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Location based social networking. What does the future hold?

By Garrett Moon on March 1, 2011 in News.

Yesterday Chris Brogan published a post about location based services and in general, came to the same conclusions that we did. We just aren’t far enough along to tell how this will change business and commerce. I think he raised some interesting points, though, and I wanted to share some thoughts on what it will take for location based social networks to hit the mainstream.


This one is probably obvious, but the availability of the right hardware and software is really important to the long-term success of location based networking. We know that 55% of the U.S. population is now on smartphones, but I wonder how many of those phones actually have the right hardware to pinpoint exact locations.

Availability is also why I question if services like Foursquare will last. Services like this keep the barrier to entry too high. Facebook Places reduces the barrier significantly, but will the social media elite get behind it? So far, the answer to that question is no. Foursquare’s lead and infrastructure are still strong at this point, but I don’t think the territory is settled quite yet.

Commerce Integration

Chris makes this point and I think it is a good one. The ability to receive deals and promotions is one thing, but what about using our mobile devices to actually make point-of-purchase payments? I think this could be a great catalyst for location based services because it changes the functionality of our device. Smartphones will no longer be about communication, but they will be tied to the daily fabric of commerce and exchange. Many people still think of smartphones as phones that connect them to people they know. Integrated commerce would help them see their phone in a new capacity. There phones will become more of a personal arm that connects them to people, commerce, and the world as a whole.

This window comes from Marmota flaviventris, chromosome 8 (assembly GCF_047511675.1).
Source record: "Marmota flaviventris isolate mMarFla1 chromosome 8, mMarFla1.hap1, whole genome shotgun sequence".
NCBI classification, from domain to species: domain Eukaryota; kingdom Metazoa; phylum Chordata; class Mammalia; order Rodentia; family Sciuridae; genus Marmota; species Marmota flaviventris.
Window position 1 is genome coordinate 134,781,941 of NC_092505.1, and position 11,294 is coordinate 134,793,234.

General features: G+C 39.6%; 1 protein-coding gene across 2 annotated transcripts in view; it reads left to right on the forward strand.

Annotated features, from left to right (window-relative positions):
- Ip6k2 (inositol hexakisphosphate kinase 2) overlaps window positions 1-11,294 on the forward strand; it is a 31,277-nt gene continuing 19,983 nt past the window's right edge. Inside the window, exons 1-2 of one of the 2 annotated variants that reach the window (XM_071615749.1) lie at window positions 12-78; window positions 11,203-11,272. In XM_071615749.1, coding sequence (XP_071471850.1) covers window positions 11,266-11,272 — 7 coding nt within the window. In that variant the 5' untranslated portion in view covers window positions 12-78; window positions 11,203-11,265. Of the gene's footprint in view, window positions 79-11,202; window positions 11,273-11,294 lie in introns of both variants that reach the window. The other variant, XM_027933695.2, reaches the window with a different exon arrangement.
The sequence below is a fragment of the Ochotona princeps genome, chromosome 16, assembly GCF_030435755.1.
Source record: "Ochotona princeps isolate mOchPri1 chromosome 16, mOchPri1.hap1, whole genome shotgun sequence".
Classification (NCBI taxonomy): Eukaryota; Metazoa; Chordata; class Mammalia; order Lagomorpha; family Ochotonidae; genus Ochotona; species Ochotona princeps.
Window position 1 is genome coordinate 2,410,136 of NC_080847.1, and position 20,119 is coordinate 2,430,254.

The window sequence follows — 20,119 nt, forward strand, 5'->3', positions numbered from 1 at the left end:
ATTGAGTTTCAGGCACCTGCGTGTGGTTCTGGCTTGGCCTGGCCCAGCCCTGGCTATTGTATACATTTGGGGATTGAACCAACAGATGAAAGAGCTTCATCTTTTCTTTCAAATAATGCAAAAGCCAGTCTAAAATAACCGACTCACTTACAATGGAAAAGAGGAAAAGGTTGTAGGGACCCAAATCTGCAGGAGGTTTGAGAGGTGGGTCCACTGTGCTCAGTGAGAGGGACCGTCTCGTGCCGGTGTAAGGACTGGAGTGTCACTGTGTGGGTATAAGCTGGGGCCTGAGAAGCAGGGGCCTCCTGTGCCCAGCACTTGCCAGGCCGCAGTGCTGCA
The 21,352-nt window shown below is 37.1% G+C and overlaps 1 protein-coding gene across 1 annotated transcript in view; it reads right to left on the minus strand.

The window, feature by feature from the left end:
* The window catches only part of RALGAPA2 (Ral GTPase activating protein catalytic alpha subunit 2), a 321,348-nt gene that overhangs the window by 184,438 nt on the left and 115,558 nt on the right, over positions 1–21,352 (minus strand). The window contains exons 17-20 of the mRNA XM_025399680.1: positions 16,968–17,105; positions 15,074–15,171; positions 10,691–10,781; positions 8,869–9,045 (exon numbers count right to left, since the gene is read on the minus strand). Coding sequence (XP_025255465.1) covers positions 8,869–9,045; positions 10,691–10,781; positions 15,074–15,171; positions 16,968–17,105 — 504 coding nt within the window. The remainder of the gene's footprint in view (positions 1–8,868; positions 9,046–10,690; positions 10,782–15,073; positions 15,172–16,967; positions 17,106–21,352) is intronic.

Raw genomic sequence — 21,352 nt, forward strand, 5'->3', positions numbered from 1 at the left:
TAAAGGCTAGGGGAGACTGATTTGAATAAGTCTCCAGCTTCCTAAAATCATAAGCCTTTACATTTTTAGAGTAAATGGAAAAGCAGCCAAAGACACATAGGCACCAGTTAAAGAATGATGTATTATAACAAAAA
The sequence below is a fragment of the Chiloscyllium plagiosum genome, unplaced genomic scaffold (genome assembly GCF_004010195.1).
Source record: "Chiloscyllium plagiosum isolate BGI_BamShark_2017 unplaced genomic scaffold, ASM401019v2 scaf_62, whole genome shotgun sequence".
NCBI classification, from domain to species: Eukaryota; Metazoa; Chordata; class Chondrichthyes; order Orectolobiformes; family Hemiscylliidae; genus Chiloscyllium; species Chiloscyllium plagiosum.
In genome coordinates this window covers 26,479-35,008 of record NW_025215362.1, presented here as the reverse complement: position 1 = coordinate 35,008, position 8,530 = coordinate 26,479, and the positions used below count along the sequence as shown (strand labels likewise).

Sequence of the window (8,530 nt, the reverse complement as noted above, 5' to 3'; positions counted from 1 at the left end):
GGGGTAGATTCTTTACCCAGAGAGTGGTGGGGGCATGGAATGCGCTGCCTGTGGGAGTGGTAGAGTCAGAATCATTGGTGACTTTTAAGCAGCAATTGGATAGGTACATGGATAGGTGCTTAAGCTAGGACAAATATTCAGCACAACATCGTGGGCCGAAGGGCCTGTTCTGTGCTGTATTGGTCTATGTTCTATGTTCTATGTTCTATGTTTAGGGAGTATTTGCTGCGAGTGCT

Personal Engagement

Facebook succeeded because it brought the people you already knew together in one place. Social networks, like Twitter, that are largely focused on people that you don’t already know are harder for people to grasp. I think this approach needs to be solved with location based apps. We need to figure out how it relates to the current relationships that we have. Publishing our location to a news feed probably isn’t enough. I think we need to be able to connect people in more random ways, such as suggesting friends that are near by or some sort of sharing regarding what groups of people are doing together. Chris had the idea of temporary groups, which I think could be a very powerful feature that might solve this.